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As a part of their job-application process, many employers ask applicants a question about the applicant’s ability or eligibility to work in Canada. Depending on the exact wording of that question, it may violate the Human Rights Code (the “Code”). Such a violation could be costly.

In 2018, the Ontario Human Rights Tribunal issued the high-profile decision of Haseeb v. Imperial Oil Limited, 2018 HRTO 957. An international engineering student from McGill University applied for employment with Imperial Oil. During the recruitment process, he was asked several times whether he was eligible to work in Canada on a “permanent basis”. The Applicant was eligible to work in Canada for three years pursuant to a “postgraduate work permit”. The Applicant learned that Imperial Oil recruiters required engineers to have permanent residency or citizenship to be eligible to apply for a permanent engineering job. In fact, he was asked to provide a Canadian birth certificate, citizenship certificate, or certificate of permanent residence to prove his eligibility to work in Canada on a “permanent basis”.

The Tribunal concluded that the permanence requirement was discrimination in employment on the basis of citizenship:

[11]        The … “permanence requirement” is discrimination based on the ground of “citizenship”. While a definition of “citizenship” is not contained in the Code, a reading of the three defences available under section 16 of the Code indicates that the legislature contemplated that any requirement, consideration etc. that distinguished among individuals on the basis of either “Canadian citizenship”, “permanent residence” status or “domicile in Canada with intention to obtain citizenship” is discrimination unless the requirement is imposed or authorized by law, or the other criteria are met for each of three defences. More specifically, in the Tribunal’s view, IO’s requirement amounted to a direct breach of the Code when it distinguished among job candidates who were eligible to work in Canada on the basis of citizenship and created categories of “eligible” and “ineligible” for progressing through IO’s screening process. IO’s requirement was not excused by s.16(1) of the Code as IO was not adhering to a requirement that was authorized or imposed by law…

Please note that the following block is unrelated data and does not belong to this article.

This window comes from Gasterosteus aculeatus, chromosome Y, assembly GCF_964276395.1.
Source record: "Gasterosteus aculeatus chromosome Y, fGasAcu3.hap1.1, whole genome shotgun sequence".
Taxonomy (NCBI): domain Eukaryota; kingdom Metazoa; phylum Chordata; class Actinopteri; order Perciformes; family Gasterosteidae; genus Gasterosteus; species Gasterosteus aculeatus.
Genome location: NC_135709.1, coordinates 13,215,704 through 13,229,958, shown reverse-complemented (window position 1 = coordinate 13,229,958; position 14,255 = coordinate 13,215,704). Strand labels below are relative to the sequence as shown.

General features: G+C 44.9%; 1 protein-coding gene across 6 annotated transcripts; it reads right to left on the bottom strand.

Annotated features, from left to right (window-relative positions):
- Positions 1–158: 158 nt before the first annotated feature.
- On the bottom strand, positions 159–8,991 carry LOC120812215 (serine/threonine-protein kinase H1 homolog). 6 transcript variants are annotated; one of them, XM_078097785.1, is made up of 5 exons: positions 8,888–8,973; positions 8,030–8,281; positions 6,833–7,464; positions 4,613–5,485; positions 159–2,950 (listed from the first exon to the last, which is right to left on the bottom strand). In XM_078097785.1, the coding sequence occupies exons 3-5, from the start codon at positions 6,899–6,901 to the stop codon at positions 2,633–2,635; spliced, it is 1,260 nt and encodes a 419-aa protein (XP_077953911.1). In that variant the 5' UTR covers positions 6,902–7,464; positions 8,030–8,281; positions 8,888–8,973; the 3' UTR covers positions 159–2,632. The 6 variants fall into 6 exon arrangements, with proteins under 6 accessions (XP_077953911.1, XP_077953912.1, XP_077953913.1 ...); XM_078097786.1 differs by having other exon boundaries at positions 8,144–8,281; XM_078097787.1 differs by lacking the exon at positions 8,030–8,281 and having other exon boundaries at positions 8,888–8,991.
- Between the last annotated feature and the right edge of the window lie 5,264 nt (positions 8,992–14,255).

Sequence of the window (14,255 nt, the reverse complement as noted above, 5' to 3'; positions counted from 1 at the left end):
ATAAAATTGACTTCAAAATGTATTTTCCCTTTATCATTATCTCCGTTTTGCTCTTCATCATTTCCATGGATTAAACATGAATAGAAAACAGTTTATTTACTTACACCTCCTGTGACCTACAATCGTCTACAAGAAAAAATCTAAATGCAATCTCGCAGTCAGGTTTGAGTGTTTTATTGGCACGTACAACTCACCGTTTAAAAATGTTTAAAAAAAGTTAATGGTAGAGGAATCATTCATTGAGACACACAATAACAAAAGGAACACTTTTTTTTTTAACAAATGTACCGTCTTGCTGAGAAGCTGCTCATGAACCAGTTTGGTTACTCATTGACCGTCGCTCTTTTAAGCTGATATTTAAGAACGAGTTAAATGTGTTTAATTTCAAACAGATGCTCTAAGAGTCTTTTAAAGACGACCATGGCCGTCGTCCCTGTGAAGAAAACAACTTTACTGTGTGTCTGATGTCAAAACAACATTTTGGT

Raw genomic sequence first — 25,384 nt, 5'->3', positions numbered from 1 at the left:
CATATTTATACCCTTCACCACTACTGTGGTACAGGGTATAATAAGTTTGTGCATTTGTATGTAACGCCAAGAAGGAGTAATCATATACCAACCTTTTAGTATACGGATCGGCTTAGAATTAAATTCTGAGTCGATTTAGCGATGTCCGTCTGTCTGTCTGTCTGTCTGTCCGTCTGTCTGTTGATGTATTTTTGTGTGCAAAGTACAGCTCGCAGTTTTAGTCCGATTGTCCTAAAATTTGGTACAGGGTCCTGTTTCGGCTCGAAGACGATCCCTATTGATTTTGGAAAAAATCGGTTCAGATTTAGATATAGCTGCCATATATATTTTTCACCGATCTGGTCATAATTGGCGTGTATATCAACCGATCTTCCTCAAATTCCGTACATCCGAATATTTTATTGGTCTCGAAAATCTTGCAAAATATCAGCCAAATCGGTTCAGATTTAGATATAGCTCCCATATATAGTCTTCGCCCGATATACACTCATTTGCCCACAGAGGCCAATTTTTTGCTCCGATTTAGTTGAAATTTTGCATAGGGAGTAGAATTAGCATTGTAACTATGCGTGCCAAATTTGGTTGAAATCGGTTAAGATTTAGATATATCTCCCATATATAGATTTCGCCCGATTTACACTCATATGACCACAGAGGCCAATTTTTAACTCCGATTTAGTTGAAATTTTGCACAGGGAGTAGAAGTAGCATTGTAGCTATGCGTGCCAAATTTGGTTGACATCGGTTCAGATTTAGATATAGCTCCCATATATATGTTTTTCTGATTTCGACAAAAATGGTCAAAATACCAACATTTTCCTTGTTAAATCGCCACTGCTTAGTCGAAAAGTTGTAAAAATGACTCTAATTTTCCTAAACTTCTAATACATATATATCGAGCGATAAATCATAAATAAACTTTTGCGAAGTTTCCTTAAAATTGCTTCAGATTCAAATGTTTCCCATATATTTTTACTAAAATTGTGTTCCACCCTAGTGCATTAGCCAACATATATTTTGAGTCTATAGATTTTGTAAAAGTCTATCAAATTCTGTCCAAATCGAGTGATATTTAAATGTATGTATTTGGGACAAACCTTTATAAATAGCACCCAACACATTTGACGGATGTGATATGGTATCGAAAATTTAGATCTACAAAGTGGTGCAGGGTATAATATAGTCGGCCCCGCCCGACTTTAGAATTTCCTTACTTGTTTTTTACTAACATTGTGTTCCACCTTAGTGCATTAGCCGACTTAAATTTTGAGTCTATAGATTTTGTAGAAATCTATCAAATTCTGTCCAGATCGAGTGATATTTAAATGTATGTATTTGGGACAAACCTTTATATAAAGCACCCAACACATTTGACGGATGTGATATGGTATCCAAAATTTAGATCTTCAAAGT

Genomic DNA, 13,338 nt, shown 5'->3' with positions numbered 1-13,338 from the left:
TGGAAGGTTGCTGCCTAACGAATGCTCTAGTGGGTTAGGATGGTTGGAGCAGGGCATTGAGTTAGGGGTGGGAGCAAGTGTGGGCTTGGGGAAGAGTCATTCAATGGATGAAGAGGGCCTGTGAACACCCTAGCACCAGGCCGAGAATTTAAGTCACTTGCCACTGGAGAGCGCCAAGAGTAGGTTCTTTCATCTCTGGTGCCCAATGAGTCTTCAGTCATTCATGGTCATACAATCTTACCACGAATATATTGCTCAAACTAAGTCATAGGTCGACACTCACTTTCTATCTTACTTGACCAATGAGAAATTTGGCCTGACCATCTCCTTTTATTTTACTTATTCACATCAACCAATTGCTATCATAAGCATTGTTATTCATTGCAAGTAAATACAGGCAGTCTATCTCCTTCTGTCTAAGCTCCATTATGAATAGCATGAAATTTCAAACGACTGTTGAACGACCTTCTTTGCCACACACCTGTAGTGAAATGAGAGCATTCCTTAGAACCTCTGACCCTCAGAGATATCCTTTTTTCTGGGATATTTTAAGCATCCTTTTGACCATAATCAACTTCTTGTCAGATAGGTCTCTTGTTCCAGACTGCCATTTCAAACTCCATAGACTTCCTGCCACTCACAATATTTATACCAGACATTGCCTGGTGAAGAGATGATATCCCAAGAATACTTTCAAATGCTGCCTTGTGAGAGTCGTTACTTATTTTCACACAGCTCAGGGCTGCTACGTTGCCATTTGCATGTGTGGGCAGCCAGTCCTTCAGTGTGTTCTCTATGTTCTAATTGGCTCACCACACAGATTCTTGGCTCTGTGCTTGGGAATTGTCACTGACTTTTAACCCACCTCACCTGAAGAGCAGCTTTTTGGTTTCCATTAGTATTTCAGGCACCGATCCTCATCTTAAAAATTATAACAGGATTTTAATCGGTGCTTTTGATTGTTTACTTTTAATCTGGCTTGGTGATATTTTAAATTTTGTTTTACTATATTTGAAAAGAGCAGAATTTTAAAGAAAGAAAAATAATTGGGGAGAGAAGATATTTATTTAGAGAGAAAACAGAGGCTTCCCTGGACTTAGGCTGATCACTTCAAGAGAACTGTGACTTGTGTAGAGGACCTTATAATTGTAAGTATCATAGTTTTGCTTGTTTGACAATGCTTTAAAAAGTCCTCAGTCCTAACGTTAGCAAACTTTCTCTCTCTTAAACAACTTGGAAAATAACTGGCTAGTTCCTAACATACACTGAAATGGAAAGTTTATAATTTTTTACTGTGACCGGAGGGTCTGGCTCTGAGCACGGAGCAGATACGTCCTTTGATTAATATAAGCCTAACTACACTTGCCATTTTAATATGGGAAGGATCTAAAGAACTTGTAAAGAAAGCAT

The Tribunal did not issue a remedy in the 2018 decision, instead leaving it to the parties to try to agree on an appropriate remedy.

However, the parties could not agree on an appropriate remedy. Thus, the parties went back to the Tribunal, and on August 23, 2019, the Tribunal released its decision regarding the appropriate remedies. Imperial Oil was ordered to pay over $120,000 to the Applicant in total. The majority of this amount, $101,363.16, was “lost income” damages reflecting the wages the Applicant would have earned over a period of approximately four years. The four-year period was determined based on the evidence led at the hearing. The Tribunal concluded that it is likely that, had there been no discrimination, the Applicant would have been employed in the position for the full four-year period.  The Tribunal also ordered $15,000 in “general damages” for injury to dignity, feelings and self-respect, plus pre-judgment interest.

So does this case mean that employers must stop asking applicants about their eligibility to work in Canada? No – this case suggests that employers may not discriminate against applicants on the basis of citizenship or residency because “citizenship” is a protected ground in the Code. Employers may screen applicants on the basis of eligibility to work in Canada. In fact, the sample job application posted on the Ontario Human Rights Commission’s website includes the following question:

Are you legally eligible to work in Canada? ◻ Yes ◻ No

While the difference between those questions may seem formal rather than substantive, it may be the difference between a compliant and an illegal job application form. As such, given the outcome of the Imperial Oil case, employers should carefully review their standard application form to make sure that they aren’t screening applicants in a manner that violates the Code.

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